It sits on the basaltic plateau of Planargia, overlooking the valley of Modolo. Suni is a town of just over 1000 inhabitants a few minutes from Bosa, with which it participates in Strade della Malvasia event: where visitors can taste this prized sweet wine. In the Medieval period, the town was first part of the Giudicato of Torres then, following a brief spell under Malaspina family control, it passed to the Giudicato of Arborea. The town extends around the Church of San Pancrazio (15th century) and the Parish of Santa Maria della Neve. Saint Pancrazio’s Feast Day is celebrated in mid-May with processions, traditional song and dance, and an ardia. Saint Mary’s Feast Day, on the other hand, is celebrated in early August with a Folklore Festival. In late June, there is the Festival of Saint Narcissus, in the charming country church dedicated to him. In late September, saints Cosma and Damiano are celebrated. Near the parish, in the town centre, a residence that has retained its original architecture has been transformed into the House Museum of Tiu Virgiliu, a ‘living’ example of 19th and 20th century popular culture. It contains over a thousand objects, artefacts and machines used by craftsmen and farmers in displays including a cobbler’s workshop and a weaving corner. A photographic exhibition talks about Suni’s Pre-Nuragic and Nuragic sites. Periodic exhibitions focused on cereal processing and bread making, traditional dress and toys also take place.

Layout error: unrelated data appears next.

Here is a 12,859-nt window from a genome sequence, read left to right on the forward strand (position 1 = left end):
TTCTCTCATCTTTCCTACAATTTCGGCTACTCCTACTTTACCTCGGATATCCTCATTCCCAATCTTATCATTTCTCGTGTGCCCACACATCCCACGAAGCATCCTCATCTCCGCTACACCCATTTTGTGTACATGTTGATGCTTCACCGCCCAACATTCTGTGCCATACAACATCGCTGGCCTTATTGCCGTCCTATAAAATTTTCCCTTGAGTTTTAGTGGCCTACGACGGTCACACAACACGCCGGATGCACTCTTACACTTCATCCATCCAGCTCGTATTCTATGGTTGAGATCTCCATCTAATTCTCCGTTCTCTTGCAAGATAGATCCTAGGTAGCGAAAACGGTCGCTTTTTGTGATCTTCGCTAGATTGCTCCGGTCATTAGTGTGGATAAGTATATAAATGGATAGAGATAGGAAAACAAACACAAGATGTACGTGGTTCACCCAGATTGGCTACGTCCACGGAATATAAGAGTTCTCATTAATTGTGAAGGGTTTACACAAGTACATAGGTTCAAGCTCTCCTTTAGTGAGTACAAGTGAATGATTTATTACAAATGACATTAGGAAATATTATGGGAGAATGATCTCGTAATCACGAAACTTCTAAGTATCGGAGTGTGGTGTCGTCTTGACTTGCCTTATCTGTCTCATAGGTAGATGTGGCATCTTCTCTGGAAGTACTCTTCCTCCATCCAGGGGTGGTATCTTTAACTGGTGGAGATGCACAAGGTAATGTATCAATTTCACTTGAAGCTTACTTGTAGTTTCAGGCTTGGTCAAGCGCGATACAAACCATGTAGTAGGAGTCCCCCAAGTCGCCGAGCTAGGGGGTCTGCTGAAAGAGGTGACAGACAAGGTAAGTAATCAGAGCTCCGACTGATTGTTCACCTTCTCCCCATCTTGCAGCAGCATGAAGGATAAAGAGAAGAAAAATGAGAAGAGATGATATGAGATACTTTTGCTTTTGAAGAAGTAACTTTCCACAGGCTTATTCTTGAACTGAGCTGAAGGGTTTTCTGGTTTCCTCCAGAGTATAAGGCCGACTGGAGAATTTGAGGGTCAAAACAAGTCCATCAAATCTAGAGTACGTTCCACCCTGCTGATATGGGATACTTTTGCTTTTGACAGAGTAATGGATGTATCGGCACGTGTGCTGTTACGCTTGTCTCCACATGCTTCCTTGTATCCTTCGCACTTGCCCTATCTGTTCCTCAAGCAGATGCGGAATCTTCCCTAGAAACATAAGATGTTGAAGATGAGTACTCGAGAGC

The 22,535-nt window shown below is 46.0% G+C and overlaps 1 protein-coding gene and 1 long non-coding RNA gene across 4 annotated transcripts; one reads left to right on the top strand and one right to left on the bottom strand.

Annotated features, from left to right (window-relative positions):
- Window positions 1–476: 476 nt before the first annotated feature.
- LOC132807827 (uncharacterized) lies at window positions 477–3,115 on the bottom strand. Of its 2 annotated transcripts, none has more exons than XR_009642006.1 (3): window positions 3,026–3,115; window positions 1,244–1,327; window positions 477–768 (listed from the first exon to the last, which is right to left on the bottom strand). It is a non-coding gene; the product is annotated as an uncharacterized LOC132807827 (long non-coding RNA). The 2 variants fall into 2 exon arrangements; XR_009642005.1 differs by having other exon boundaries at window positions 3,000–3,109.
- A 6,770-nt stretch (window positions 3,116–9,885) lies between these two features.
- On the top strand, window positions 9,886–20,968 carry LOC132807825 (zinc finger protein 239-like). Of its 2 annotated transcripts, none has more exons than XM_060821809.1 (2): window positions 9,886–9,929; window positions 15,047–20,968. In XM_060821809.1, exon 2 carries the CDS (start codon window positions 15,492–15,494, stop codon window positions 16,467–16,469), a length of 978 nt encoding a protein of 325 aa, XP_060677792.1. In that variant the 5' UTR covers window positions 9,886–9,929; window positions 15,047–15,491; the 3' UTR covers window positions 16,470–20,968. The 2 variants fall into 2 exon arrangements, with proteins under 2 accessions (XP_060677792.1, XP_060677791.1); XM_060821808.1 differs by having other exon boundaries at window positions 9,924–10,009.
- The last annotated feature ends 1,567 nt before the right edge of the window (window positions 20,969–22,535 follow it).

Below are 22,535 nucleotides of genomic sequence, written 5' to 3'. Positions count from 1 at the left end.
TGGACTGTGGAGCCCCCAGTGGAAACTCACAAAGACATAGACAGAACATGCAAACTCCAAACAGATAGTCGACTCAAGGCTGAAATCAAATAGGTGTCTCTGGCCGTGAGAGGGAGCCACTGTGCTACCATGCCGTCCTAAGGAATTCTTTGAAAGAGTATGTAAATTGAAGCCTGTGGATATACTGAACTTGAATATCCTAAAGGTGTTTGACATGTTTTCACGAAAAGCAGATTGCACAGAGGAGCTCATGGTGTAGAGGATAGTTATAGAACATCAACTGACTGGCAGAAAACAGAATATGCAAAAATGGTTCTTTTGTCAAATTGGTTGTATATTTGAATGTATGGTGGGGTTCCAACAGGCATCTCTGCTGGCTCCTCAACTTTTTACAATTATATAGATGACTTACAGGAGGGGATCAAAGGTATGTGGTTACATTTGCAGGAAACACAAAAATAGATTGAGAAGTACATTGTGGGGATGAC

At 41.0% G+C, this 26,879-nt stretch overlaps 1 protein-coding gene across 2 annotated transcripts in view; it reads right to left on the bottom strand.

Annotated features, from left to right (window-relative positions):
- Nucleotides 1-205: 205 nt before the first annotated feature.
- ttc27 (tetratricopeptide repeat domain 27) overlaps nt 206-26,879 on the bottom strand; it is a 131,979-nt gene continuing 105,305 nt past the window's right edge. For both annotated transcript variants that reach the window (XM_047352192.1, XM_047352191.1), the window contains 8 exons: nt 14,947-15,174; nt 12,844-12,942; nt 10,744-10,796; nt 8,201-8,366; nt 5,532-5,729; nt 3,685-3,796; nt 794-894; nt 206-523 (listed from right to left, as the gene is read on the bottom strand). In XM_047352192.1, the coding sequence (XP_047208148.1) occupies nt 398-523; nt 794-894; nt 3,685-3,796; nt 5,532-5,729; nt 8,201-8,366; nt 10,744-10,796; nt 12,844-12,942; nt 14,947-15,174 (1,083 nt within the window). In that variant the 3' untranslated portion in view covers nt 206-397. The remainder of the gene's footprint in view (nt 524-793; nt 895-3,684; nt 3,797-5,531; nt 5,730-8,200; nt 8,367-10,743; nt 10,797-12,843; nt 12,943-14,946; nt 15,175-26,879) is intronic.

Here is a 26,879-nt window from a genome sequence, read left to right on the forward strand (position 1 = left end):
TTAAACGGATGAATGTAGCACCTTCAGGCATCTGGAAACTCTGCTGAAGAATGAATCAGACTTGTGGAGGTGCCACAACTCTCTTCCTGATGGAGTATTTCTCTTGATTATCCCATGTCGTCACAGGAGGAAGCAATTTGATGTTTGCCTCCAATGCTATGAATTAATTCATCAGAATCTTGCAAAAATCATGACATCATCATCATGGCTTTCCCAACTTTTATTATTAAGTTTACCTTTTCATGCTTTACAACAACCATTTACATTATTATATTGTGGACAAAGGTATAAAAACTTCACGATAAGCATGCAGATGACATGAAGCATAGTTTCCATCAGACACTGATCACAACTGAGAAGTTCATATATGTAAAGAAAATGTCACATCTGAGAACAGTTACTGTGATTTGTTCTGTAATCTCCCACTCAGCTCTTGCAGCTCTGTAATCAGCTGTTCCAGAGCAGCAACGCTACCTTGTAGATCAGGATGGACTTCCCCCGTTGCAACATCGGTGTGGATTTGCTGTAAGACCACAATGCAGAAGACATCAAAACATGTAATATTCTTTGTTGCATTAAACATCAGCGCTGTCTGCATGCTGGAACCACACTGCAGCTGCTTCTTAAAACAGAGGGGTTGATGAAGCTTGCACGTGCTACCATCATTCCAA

According to legend, Suni is the modern Sa Idda Ezza (the old town), where Nuragic ruins including the Giant’s Tomb of Chighentolu were unearthed. The village is found near a 12th century Cistercense monastery. In reality, the area around the town bears signs of even older human settlements, dating to the Neolithic. The most important prehistoric sites can be found in the Suni Archaeological Park, which includes the Seneghe Proto-Nuraghe, the Nuraddeo Nuraghe complex and the Domus de Janas of Chirisconsis. Seneghe is a rare example of an accessible corridor nuraghe: dating to the Copper Age (2400-1800 BC), it is set on a basaltic cliff. A variety of Roman pottery has been found around the site. Nuraddeo is composed of a well-preserved 16-metre-tall keep surrounded by a three-towered bulwark. The remains of a village can be seen around the site. The hypogenic necropolis of Chirisconis, carved into the tuff, consists of 12 openings leading to single and multiple chamber burials: in all, it contains 21 small chambers with traces of red paint on the walls and access to a ‘vestibule’. Near the park, gleams the Pischina ‘e Paule pond, inhabited by numerous animal species. From here, you can set off on scenic walks through griffon nesting areas.